TWO TIED AT TOP AFTER DAY ONE OF FOUR WINDS INVITATIONAL
SOUTH BEND, Ind. — For two hours and 33 minutes this afternoon the Four Winds Invitational was under a weather delay, but it didn’t stop Samantha Wagner (Windermere, Florida) and Dana Finkelstein (Chandler, Arizona) from escaping a finish in the dark as co-leaders.
Each player shot 6-under par 66 to head into the second round atop the leaderboard. Just like both found a different way to that mark, they also have different backgrounds on the road to the LPGA Tour.
Finkelstein was a 2016 Symetra Tour graduate and today, signed a bogey-free card. Wagner is a Symetra Tour rookie, who surrendered one bogey and used seven birdies to join Finkelstein in looking down on the rest of the 144-player field heading into round two at Blackthorn Golf Club.
“I definitely think this helps getting settled a little more,” said Wagner, a University of Florida alumna. “This is the first time I’ve shot more than I think 2-under on the Symetra Tour this year. I’m a pretty aggressive player as it is, so just keep doing what I’m doing because it’s working.”
Meanwhile, one-shot back at 5-under par is a group of three players, including Louise Stahle (Lund, Sweden), Pavarisa Yoktuan (Nakhon Is Thammarat, Thailand) and Leslie Cloots (Antwerp, Belgium).
Similar to Wagner and Finkelstein, the path to this point for Stahle, Yoktuan and Cloots is quite contrasting.
Stahle turned pro in 2006 and has spent time on the LPGA, as well as Ladies European Tour (LET). The veteran fired six birdies with one bogey today.
“You’ve got some great players out here and there’s a lot of good competition,” Stahle said. “I think it’s getting tougher every year. I remember when I started, I thought it was tough then, but it’s getting really competitive. The main focus is to get back to playing LPGA, and Symetra Tour is a great way to get there.”
For Yoktuan, two bogeys and seven birdies helped her shoot 67. Coming back from a week off, she turned in this performance with brand-new Callaway irons and wedges, as well as putter. It also came at a good time health-wise.
“In North Carolina I had a wrist injury and it hurt,” said Yoktuan. “I’m recovering and it’s getting better. As I’ve healed, I’ve continued to play better and just keep going.”
Finally, Cloots started working with new coach Patrick Kelley in February. He is based out of Durham, N.C., at Old Chatham Golf Club, and the work the two have put in definitely showed today with results that included eight birdies.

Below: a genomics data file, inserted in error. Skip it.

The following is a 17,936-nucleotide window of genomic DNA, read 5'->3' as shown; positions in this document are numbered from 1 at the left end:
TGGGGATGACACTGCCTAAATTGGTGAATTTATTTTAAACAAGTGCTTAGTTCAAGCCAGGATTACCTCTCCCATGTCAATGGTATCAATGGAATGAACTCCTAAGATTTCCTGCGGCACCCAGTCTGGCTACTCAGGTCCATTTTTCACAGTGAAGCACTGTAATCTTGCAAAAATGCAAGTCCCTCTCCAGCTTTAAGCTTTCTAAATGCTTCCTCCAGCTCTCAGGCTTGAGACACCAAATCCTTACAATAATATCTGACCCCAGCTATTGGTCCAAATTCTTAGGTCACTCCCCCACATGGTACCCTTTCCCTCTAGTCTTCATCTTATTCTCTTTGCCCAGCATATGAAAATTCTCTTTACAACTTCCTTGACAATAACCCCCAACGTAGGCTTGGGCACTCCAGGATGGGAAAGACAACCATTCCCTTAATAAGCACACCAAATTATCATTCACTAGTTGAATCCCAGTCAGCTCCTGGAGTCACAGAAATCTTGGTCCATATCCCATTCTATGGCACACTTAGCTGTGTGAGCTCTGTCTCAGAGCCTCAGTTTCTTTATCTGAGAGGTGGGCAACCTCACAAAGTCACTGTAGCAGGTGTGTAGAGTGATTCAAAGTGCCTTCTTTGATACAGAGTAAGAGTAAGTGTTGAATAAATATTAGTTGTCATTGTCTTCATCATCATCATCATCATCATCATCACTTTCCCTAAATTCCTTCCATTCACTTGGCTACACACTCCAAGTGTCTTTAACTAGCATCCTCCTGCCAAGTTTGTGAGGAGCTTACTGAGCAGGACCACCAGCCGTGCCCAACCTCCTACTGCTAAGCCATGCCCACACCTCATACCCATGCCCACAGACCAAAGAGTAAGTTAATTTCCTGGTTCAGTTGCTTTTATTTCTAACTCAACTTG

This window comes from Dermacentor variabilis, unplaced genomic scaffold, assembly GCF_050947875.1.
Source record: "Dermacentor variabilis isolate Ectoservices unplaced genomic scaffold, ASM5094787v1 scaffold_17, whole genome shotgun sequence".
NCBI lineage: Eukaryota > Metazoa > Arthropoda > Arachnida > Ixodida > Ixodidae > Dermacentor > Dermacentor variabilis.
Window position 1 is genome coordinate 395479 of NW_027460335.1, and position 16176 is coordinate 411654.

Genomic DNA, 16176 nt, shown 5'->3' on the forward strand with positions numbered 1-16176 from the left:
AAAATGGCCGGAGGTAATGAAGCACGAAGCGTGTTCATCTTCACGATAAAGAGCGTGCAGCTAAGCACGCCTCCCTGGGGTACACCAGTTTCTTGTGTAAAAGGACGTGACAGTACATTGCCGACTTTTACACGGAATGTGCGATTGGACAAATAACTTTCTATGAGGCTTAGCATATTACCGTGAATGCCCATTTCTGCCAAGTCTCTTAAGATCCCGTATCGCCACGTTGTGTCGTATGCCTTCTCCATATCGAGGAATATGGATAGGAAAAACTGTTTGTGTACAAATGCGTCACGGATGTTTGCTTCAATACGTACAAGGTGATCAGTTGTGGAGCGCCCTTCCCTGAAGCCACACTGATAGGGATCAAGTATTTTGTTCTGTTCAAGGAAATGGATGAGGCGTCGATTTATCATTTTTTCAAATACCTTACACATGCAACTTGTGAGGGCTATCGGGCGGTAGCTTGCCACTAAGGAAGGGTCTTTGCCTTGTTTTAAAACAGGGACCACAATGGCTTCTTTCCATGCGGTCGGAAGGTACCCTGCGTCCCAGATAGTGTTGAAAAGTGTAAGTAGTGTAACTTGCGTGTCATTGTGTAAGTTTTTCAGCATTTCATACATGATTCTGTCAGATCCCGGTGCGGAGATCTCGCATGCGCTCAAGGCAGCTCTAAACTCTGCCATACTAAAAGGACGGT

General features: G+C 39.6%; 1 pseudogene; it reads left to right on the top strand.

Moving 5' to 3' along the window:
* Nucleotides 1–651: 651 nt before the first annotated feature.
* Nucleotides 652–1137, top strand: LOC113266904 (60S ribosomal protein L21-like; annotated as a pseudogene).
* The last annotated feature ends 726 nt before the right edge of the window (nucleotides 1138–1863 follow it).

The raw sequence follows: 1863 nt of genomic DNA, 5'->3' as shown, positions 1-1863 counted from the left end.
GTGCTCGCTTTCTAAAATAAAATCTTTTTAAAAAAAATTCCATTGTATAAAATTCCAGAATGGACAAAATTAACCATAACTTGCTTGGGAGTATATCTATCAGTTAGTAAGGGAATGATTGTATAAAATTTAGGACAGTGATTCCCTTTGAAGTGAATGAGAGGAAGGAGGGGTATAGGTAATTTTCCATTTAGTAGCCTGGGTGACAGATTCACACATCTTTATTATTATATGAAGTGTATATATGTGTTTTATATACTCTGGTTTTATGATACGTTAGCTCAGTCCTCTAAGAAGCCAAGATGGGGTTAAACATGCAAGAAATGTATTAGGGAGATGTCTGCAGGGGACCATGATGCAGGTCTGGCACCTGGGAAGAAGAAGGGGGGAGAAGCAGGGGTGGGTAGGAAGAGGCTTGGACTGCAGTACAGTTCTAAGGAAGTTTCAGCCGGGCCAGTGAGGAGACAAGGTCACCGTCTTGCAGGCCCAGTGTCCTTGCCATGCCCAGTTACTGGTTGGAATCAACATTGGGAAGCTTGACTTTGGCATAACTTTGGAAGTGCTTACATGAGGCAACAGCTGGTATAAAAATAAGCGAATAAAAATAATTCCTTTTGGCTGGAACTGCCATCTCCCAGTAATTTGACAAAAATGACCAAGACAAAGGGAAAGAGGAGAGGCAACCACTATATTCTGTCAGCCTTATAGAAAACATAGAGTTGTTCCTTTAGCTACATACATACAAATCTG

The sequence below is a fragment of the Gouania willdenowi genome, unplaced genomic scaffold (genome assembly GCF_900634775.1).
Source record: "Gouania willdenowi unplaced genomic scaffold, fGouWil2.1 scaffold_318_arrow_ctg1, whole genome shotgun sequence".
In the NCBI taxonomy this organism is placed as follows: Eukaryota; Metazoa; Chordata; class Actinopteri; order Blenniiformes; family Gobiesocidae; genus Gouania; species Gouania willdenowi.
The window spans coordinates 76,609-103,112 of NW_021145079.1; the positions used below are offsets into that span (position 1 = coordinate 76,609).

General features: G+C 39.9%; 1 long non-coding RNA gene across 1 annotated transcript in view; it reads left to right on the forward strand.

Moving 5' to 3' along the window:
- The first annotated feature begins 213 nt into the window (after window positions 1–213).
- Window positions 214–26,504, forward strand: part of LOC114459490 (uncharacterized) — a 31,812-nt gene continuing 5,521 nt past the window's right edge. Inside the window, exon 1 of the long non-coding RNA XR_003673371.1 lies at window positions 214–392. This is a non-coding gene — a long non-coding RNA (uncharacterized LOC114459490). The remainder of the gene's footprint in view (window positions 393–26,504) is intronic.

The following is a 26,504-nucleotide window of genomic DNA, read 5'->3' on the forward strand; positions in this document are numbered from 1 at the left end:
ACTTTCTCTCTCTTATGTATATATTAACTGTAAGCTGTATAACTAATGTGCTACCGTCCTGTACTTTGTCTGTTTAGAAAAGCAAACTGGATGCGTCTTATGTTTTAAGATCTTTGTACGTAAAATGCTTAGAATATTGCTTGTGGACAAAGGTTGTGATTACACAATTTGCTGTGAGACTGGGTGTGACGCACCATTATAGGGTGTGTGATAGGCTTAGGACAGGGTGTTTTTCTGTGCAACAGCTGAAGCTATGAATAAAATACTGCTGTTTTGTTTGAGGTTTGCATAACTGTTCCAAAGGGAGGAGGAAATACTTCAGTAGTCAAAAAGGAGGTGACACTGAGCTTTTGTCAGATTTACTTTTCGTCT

“Totally different swing, kind of starting over,” Cloots said. “I had a lot of basics already set, but it’s really nice because before I thought it was a quick fix. With Patrick, we always work on the same things and just expand on it. I feel like I’m finally getting it on the course.”
A total of 66 players are at 1-under par or better after the first round. Day two gets underway tomorrow at 7:30 a.m. with players going off No. 1 and No. 10 tees.
CLOOTS, SCHECHTER START BIRDIECAST
Call it coincidence, or call it what you want, but there’s no denying the connection of 15 combined birdies today from Leslie Cloots and Maia Schechter (Chapel Hill, N.C.), who recently joined forces to start the new “Birdiecast” podcast.
Playing a round at UNC Finley Golf Course earlier this season, casual practice conversation with the occasional subtle joke actually led to the creation of the newfound hobby for the University of North Carolina alumnae and former Tar Heels teammates. With life already revolving around the game of golf, however, they aimed to create something that branched beyond simply playing the sport.
“We ended up with a podcast about making light of life on Tour,” said Cloots. “Did some research on how to put it out there and how to structure the episodes. Within a week of playing that round at Finley together we had recorded our first episode on my laptop. The hope is that more players get involved and Birdiecast becomes more of a player’s community podcast.”
So far it has. Since that initial show, ideas have formulated quickly and several Symetra Tour professionals have stopped by Birdiecast as guests.
“We want the listener to feel like they are at the table with us,” Schechter said. “I love golf, I love being on Tour and this is an opportunity to share our story. Birdiecast has provided a great hobby outside of golf and it’s something I can think about between shots on the course too, so it’s a nice distraction sometimes.”
A new episode comes out every Tuesday at 6 a.m. ET through their online host platform Anchor. It is also available on iTunes and Stitcher, with a great Instagram page to keep listeners updated with show happenings (@birdiecast).
“Our roles have molded really organically,” said Cloots. “I take care of the recording, editing and publishing. We come up with topic ideas together. Maia is really good with doing research and thinking through details in preparation for a show recording. The main focus is having fun 100 percent of the time.”
SAMANTHA WAGNER'S OPENING ROUND INTERVIEW
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